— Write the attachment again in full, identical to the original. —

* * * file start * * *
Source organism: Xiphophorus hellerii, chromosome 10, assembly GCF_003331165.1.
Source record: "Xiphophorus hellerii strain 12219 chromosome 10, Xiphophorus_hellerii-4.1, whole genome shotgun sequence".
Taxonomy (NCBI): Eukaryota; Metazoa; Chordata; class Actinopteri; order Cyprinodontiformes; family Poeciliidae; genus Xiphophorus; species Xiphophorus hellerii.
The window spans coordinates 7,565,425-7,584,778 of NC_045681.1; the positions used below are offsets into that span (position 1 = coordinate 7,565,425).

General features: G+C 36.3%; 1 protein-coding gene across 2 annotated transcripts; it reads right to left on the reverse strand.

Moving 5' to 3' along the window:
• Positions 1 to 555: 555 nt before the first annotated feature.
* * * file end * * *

Source organism: Xiphophorus hellerii, chromosome 10, assembly GCF_003331165.1.
Source record: "Xiphophorus hellerii strain 12219 chromosome 10, Xiphophorus_hellerii-4.1, whole genome shotgun sequence".
Taxonomy (NCBI): Eukaryota; Metazoa; Chordata; class Actinopteri; order Cyprinodontiformes; family Poeciliidae; genus Xiphophorus; species Xiphophorus hellerii.
The window spans coordinates 7,565,425-7,584,778 of NC_045681.1; the positions used below are offsets into that span (position 1 = coordinate 7,565,425).

General features: G+C 36.3%; 1 protein-coding gene across 2 annotated transcripts; it reads right to left on the reverse strand.

Moving 5' to 3' along the window:
• Positions 1 to 555: 555 nt before the first annotated feature.